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Derivations, vector fields, Lie groups and their Lie algebras

October 28, 2012

In this post, we will add a bunch of examples to those we saw in last post. We will do a brief excursion into the world of differential geometry, where we will see how the idea of a Lie algebra is related to Lie groups and geometry. If you’ve never seen the definition of a smooth manifold, I refer you to the Wikipedia page.

First, remember that given a \mathbb{K}-algebra A,derivation of A is a linear operator D \in \text{End}_{\mathbb{K}}A satisfying Leibniz rule: for every a,b \in A,

D(ab) = D(a)b + aD(b).

For example, the usual directional derivatives in \mathbb{R}^n from calculus are obviously derivations of the algebra of smooth real valued functions C^{\infty}(\mathbb{R}^n). We also saw in my first post on Lie algebras that for \mathfrak{g} a Lie algebra and x \in \mathfrak{g}, \text{ad}(x) is a derivation of \mathfrak{g}. We will note \text{Der}(A) the set of all derivations of an algebra A.

It is easy to see that if A is an algebra over the field \mathbb{K}, \text{Der}(A) is a \mathbb{K}-vector subspace of \text{End}_{\mathbb{K}}A. In fact, when we equip \text{End}_{\mathbb{K}}A with the bracket operation [X,Y] = XY -YX (making it a Lie algebra), the subspace \text{Der}(A) is a Lie subalgebra of \text{End}_{\mathbb{K}}A. Indeed, for D,E \in \text{Der}(A) and a,b \in A, we have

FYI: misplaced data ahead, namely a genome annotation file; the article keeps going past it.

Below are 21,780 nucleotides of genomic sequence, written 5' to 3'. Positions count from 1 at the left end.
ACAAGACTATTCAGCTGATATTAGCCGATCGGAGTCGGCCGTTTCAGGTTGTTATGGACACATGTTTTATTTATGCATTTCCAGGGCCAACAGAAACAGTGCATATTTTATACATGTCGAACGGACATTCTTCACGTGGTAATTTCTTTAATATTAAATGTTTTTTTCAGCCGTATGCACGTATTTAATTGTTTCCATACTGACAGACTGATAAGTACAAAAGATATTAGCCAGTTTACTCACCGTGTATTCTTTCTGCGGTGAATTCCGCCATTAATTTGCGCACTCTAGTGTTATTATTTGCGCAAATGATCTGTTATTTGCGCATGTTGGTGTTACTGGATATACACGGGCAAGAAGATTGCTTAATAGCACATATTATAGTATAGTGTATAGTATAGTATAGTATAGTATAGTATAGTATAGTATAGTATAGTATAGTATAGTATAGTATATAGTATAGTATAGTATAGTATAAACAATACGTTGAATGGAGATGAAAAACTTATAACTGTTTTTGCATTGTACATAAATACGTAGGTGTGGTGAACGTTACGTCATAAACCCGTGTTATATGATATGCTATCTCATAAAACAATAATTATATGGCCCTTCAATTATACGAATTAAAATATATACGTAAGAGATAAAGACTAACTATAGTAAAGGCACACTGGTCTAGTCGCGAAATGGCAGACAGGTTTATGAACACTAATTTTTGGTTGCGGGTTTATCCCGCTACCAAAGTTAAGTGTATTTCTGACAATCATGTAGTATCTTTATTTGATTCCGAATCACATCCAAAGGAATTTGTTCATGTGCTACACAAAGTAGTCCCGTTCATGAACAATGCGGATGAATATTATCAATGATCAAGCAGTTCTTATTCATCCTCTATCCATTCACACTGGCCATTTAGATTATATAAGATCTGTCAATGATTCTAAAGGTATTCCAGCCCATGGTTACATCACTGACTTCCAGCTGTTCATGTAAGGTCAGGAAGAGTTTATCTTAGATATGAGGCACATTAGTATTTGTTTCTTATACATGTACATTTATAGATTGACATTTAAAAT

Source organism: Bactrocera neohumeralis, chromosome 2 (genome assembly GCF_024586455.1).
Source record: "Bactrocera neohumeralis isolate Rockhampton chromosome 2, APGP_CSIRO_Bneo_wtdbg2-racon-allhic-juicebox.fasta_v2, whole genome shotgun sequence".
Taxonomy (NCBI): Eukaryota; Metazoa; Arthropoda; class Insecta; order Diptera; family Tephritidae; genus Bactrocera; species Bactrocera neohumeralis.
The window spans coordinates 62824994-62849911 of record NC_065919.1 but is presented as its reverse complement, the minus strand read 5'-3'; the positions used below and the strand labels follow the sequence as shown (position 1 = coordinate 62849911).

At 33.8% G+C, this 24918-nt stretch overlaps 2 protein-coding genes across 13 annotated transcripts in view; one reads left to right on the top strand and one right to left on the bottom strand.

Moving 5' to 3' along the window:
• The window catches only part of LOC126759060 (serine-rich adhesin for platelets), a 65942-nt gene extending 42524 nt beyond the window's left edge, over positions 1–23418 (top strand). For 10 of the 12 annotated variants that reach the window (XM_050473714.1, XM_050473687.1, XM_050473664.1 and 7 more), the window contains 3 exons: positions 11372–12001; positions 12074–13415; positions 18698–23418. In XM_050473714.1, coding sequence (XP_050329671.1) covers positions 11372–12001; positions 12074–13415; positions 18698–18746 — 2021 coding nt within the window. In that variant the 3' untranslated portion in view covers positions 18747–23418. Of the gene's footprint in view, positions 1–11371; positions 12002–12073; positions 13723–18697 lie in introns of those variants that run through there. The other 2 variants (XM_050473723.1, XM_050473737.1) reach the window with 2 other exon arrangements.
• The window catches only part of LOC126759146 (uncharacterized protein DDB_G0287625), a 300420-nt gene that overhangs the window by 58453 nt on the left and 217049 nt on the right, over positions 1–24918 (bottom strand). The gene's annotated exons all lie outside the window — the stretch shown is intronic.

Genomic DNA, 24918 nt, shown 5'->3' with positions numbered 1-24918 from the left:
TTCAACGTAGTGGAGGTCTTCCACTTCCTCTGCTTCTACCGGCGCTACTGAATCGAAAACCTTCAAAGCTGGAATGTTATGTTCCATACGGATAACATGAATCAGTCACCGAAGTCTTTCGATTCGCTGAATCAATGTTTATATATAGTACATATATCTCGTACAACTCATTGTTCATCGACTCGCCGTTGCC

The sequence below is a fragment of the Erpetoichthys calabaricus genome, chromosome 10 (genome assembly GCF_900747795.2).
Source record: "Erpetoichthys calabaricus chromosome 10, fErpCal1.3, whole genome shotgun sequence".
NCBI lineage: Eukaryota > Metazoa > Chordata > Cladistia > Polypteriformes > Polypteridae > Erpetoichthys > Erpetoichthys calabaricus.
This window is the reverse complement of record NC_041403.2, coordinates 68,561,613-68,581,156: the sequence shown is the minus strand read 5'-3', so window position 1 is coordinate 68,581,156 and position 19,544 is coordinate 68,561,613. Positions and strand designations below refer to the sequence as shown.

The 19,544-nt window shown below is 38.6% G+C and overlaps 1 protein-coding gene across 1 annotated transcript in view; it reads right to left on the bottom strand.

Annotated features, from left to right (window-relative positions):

[D,E](a,b) = (DE)(ab) - (ED)(ab)

= D(E(a)b + aE(b)) - E(D(a)b + aD(b))

= D(E(a))b + E(a)D(b) + D(a)E(b) + aD(E(b))
- E(D(a))b - D(a)E(b) - E(a)D(b) - aE(D(b))

= (DE)(a)b - (ED)(a)b + a(DE)(b) - a(ED)(b)

= [D,E](a)b + a[D,E](b).

Let’s now digress a  little bit to describe what is a vector field on a smooth manifold.

Consider a smooth surface S sitting in \mathbb{R}^3, a sphere for example. Then for any parametrized curve \gamma : [-1,1] \to S such that \gamma(0) = p \in S, the derivative \gamma'(0) is a vector sitting in the plane tangent to S at p. Intuitively, this plane is actually the space of all vectors that are the derivative of some curve \gamma : [-1,1] \to S with \gamma(0) = p, i.e. T_pS = \{ \gamma'(0) : \gamma : [-1,1] \to S, \gamma(0) = p \}. With this point of view, the tangent space to a point p \in \mathbb{R}^n can be viewed as the set of “arrows” emanating from p.

Alternatively, we can adopt kind of a dual point of view. Define a derivation at p to be a a linear map f : C^{\infty}_p(\mathbb{R}^n) \to \mathbb{R} satisfying the Leibniz rule, where C^{\infty}_p(\mathbb{R}^n) is the vector space of germs of smooth real valued functions at p (i.e. the set of equivalence classes of functions under the relation f \sim g iff f = g on some open neighborhood of p). It can be shown that the derivations at p are exactly the directional derivatives at p, given by

v_p(f) = \dfrac{d}{dt} (f \circ \gamma)(0)

for \gamma : [-1,1] \to \mathbb{R}^n some smooth curve with \gamma'(0) = v and \gamma(0) = p. Thinking of v again as an “arrow” emanating from p, directing the derivation, we can think of the tangent space of \mathbb{R}^n at p as the actual set of  derivations at p. This is the easiest way to define the tangent space of an arbitrary smooth manifold.